BACKGROUND: Early clinical trials conducted primarily in Japan have shown that TAS-102, an oral agent that combines trifluridine and tipiracil hydrochloride, was effective in the treatment of refractory colorectal cancer. We conducted a phase 3 trial to further assess the efficacy and safety of TAS-102 in a global population of such patients.
METHODS: In this double-blind study, we randomly assigned 800 patients, in a 2:1 ratio, to receive TAS-102 or placebo. The primary end point was overall survival.
RESULTS: The median overall survival improved from 5.3 months with placebo to 7.1 months with TAS-102, and the hazard ratio for death in the TAS-102 group versus the placebo group was 0.68 (95% confidence interval [CI], 0.58 to 0.81; P<0.001). The most frequently observed clinically significant adverse events associated with TAS-102 were neutropenia, which occurred in 38% of those treated, and leukopenia, which occurred in 21%; 4% of the patients who received TAS-102 had febrile neutropenia, and one death related to TAS-102 was reported. The median time to worsening performance status (a change in Eastern Cooperative Oncology Group performance status [on a scale of 0 to 5, with 0 indicating no symptoms and higher numbers indicating increasing degrees of disability] from 0 or 1 to 2 or more) was 5.7 months with TAS-102 versus 4.0 months with placebo (hazard ratio, 0.66; 95% CI, 0.56 to 0.78; P<0.001).
CONCLUSIONS: In patients with refractory colorectal cancer, TAS-102, as compared with placebo, was associated with a significant improvement in overall survival. (Funded by Taiho Oncology-Taiho Pharmaceutical; RECOURSE ClinicalTrials.gov number, NCT01607957.).

Beaber EF, Kim JJ, Schapira MM, et al.
Unifying screening processes within the PROSPR consortium: a conceptual model for breast, cervical, and colorectal cancer screening.
J Natl Cancer Inst. 2015; 107(6):djv120 [PubMed] Related Publications
General frameworks of the cancer screening process are available, but none directly compare the process in detail across different organ sites. This limits the ability of medical and public health professionals to develop and evaluate coordinated screening programs that apply resources and population management strategies available for one cancer site to other sites. We present a trans-organ conceptual model that incorporates a single screening episode for breast, cervical, and colorectal cancers into a unified framework based on clinical guidelines and protocols; the model concepts could be expanded to other organ sites. The model covers four types of care in the screening process: risk assessment, detection, diagnosis, and treatment. Interfaces between different provider teams (eg, primary care and specialty care), including communication and transfer of responsibility, may occur when transitioning between types of care. Our model highlights across each organ site similarities and differences in steps, interfaces, and transitions in the screening process and documents the conclusion of a screening episode. This model was developed within the National Cancer Institute-funded consortium Population-based Research Optimizing Screening through Personalized Regimens (PROSPR). PROSPR aims to optimize the screening process for breast, cervical, and colorectal cancer and includes seven research centers and a statistical coordinating center. Given current health care reform initiatives in the United States, this conceptual model can facilitate the development of comprehensive quality metrics for cancer screening and promote trans-organ comparative cancer screening research. PROSPR findings will support the design of interventions that improve screening outcomes across multiple cancer sites.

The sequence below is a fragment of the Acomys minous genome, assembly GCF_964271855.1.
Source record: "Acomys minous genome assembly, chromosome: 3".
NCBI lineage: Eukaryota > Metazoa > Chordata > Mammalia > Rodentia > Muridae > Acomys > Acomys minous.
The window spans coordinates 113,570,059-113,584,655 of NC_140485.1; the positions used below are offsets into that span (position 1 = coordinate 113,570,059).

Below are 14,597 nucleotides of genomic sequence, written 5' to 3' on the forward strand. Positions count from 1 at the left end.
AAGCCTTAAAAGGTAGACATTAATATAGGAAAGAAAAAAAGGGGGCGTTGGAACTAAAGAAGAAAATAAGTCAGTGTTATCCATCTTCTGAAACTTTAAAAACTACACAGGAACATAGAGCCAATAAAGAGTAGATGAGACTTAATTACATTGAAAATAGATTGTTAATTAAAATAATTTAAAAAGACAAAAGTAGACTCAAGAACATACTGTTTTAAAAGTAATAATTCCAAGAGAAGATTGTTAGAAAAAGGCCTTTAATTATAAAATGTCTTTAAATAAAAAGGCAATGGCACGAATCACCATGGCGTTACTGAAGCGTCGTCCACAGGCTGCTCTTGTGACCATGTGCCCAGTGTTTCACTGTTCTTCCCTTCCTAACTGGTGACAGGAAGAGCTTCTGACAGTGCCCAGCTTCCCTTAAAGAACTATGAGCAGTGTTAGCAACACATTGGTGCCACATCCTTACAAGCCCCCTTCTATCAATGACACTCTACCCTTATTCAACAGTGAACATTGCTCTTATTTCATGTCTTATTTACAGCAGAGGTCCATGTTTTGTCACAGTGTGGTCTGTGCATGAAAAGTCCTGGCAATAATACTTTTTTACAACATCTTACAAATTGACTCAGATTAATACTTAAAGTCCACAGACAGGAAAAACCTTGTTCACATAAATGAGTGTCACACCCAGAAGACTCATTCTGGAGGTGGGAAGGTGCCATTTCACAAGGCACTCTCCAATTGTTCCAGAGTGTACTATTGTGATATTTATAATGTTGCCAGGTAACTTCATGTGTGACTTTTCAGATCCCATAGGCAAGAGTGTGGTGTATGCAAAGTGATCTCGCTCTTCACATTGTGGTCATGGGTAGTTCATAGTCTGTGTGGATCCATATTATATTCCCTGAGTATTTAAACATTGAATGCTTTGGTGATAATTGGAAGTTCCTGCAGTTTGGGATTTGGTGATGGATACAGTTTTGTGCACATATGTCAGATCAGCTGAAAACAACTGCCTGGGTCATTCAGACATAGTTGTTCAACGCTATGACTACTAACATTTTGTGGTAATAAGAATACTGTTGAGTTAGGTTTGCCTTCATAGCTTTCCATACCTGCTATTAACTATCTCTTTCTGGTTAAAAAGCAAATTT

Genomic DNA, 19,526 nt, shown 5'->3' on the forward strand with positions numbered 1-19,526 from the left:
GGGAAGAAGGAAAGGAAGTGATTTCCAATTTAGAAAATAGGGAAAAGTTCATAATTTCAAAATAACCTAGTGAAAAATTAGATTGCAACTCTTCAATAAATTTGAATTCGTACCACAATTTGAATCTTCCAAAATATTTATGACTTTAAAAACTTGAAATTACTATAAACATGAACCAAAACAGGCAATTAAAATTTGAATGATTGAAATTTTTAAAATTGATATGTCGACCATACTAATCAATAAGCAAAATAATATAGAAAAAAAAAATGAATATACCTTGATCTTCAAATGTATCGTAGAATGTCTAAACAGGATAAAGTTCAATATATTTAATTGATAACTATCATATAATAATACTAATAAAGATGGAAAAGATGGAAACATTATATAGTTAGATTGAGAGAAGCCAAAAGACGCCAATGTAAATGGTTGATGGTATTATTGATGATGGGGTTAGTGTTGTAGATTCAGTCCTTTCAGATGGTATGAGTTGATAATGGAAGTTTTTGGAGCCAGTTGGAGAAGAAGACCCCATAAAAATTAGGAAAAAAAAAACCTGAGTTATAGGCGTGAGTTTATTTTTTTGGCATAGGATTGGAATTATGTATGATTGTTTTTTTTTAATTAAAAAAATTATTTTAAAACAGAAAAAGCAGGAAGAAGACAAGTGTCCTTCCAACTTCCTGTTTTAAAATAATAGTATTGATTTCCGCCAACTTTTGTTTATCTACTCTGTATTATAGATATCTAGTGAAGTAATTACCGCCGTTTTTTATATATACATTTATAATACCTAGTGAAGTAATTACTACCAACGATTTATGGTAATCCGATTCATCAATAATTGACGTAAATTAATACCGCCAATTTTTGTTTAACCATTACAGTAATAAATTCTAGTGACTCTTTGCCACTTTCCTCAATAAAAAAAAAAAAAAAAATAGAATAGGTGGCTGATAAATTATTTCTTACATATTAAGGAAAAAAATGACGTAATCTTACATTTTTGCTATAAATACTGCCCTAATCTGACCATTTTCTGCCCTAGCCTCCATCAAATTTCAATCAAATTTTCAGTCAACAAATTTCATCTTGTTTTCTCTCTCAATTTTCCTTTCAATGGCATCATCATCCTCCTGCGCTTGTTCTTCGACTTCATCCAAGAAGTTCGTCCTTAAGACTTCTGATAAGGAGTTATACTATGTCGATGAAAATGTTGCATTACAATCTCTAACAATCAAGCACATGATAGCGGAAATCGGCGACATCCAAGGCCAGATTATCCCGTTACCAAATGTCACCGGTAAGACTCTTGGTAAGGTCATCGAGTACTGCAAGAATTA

Shah M, Denlinger CS
Optimal post-treatment surveillance in cancer survivors: is more really better?
Oncology (Williston Park). 2015; 29(4):230-40 [PubMed] Related Publications
A substantial rise in the number of cancer survivors has led to management questions regarding effective post-treatment surveillance strategies. Although a number of professional societies have proposed surveillance guidelines, clinical practice varies; the general trend is toward more intensive strategies. The evidence supporting intensive surveillance is relatively lacking, with most studies showing that more intense surveillance regimens have minimal, if any, impact on outcomes in terms of survival, quality of life, or overall cost-effectiveness. This has been demonstrated in breast cancer, and data supporting a similar conclusion may be evolving in colorectal cancer, where large prospective studies call into question the utility of intensive surveillance; in prostate cancer, retrospective data suggest a similar trend. In this review, we discuss the established guidelines and current evidence regarding post-treatment surveillance, and we propose general management strategies in prostate, colorectal, and breast cancers.

Saha A, Shree Padhi S, Roy S, Banerjee B
HCT116 colonospheres shows elevated expression of hTERT and β-catenin protein - a short report.
J Stem Cells. 2014; 9(4):243-51 [PubMed] Related Publications
AIM: Clonospheres formed due to modified culture conditions are often studied for their stem cell like behaviour. The main objective of the current study is to compare the stem cell markers and link it to hTERT levels by monitoring their quantitative gene expression as they are potential targets for new generation combination therapeutics.